Undergraduate Research Assistantship: A Comparison of Benefits and Costs from Faculty and Students' Perspectives
Undergraduate Students, Student Research, Research Assistants, Cost Effectiveness, College Faculty, Teacher Attitudes, Student Attitudes, Comparative Analysis
Education | Higher Education
Conducting and publishing original research under close supervision of a faculty mentor is a valuable experience for undergraduate students regardless of their academic discipline. However, limited space, funding, and resources, along with large numbers of undergraduate students preclude requiring all students to participate in one-on-one research opportunities with faculty at many academic institutions. In an effort to offer research experience to many interested, qualified undergraduates, some departments have established research teams, while other students are required or strongly encouraged to enroll in a formal research-based course as their culminating academic activity prior to graduation. In either case, a cost/benefit analysis has indicated that benefits clearly outweighing the costs of research projects. The purpose of this article is to compare benefits and costs of undergraduate research assistantship from faculty and students' perspectives.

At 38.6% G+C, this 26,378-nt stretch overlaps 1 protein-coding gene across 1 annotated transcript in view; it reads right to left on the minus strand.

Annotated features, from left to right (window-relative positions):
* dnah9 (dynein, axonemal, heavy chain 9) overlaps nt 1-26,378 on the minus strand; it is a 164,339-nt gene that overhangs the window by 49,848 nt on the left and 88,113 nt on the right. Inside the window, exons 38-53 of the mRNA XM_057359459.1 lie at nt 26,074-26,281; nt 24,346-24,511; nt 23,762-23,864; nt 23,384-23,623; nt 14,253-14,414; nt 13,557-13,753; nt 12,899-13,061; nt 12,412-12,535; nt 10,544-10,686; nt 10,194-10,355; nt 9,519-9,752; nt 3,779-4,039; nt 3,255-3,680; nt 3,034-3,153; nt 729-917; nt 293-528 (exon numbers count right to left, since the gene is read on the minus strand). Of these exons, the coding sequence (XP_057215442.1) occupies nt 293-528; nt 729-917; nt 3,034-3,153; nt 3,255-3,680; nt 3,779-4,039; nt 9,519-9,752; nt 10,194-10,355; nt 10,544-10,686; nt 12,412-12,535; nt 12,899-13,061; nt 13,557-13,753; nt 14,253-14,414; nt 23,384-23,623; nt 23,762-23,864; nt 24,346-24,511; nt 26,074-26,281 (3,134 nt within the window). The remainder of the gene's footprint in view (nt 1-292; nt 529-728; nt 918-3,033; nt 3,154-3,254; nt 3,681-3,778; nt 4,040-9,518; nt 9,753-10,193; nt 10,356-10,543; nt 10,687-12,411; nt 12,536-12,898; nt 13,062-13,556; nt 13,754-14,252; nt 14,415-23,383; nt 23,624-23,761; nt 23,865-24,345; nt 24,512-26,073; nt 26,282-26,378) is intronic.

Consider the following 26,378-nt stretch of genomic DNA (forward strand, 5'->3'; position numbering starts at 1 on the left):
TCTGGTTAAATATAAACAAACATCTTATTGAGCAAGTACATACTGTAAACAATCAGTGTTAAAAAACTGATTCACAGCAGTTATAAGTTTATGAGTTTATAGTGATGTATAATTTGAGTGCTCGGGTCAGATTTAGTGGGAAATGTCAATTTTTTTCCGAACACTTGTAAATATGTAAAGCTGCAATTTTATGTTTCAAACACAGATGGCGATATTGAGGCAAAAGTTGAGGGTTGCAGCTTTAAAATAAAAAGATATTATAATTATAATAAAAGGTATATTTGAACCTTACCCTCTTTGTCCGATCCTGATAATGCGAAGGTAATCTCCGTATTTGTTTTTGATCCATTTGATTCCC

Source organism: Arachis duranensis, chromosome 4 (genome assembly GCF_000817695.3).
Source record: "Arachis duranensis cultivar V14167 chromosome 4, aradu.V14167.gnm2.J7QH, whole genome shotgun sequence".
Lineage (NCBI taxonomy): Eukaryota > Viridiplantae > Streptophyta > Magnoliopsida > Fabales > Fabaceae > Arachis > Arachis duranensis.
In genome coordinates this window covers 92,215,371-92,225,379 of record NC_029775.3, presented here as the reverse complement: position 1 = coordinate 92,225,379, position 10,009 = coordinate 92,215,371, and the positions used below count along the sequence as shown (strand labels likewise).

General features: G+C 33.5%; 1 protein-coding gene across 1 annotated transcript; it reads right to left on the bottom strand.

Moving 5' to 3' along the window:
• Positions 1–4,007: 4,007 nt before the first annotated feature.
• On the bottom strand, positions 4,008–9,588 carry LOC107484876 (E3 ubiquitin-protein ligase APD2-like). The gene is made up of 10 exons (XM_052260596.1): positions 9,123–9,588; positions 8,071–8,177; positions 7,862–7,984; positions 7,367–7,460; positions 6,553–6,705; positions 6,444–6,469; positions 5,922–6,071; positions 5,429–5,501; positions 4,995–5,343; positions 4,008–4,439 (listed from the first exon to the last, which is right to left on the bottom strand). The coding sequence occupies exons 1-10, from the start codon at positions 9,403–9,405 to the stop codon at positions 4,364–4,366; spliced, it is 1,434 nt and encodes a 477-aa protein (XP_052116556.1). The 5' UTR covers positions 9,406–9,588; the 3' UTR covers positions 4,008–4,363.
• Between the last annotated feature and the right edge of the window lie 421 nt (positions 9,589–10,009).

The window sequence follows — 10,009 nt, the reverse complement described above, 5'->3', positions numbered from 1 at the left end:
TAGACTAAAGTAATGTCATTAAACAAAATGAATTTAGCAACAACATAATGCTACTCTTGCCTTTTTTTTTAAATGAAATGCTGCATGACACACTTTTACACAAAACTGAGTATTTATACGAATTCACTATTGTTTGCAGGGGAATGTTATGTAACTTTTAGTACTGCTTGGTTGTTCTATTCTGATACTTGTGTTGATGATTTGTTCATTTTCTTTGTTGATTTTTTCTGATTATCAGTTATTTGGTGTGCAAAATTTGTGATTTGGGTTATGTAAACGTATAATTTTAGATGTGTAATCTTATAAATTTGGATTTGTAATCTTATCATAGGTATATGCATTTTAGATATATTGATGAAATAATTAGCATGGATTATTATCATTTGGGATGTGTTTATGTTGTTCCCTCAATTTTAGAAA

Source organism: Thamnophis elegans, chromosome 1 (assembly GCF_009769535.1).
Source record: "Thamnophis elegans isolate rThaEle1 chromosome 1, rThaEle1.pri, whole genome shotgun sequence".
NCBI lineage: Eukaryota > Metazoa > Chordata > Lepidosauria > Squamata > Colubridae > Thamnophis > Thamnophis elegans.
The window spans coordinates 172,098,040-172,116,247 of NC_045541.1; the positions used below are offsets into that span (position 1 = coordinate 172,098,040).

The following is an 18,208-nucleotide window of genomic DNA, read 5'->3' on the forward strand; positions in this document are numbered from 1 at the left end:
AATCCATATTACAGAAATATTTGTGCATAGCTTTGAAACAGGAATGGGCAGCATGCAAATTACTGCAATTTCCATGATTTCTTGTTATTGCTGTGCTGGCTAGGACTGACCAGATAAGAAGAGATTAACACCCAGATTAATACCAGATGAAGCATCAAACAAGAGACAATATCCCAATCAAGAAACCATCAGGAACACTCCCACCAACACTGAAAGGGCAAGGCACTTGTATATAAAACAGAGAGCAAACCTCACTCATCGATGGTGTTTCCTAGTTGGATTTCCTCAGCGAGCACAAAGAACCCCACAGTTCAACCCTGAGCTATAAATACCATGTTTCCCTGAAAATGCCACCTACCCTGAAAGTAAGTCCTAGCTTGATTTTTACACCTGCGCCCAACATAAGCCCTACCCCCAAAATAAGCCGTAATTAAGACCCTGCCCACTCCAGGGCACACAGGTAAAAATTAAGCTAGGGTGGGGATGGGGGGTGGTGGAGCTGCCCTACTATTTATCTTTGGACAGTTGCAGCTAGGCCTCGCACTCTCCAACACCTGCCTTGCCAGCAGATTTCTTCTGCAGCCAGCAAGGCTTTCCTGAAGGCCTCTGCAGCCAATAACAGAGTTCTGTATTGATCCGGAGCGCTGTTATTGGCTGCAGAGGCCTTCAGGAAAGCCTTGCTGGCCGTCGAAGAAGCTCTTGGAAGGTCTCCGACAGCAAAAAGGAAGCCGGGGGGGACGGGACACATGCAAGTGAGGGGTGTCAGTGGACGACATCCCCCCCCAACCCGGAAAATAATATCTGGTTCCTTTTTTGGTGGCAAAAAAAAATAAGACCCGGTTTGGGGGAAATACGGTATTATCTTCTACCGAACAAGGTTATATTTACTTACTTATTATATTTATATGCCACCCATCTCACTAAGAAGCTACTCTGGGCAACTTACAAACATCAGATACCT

Lei, Simon A. and Chuang, Ning Kuang (2009). Undergraduate Research Assistantship: A Comparison of Benefits and Costs from Faculty and Students' Perspectives. Education 130(2), 232-240. Retrieved from https://digitalcommons.kent.edu/flapubs/64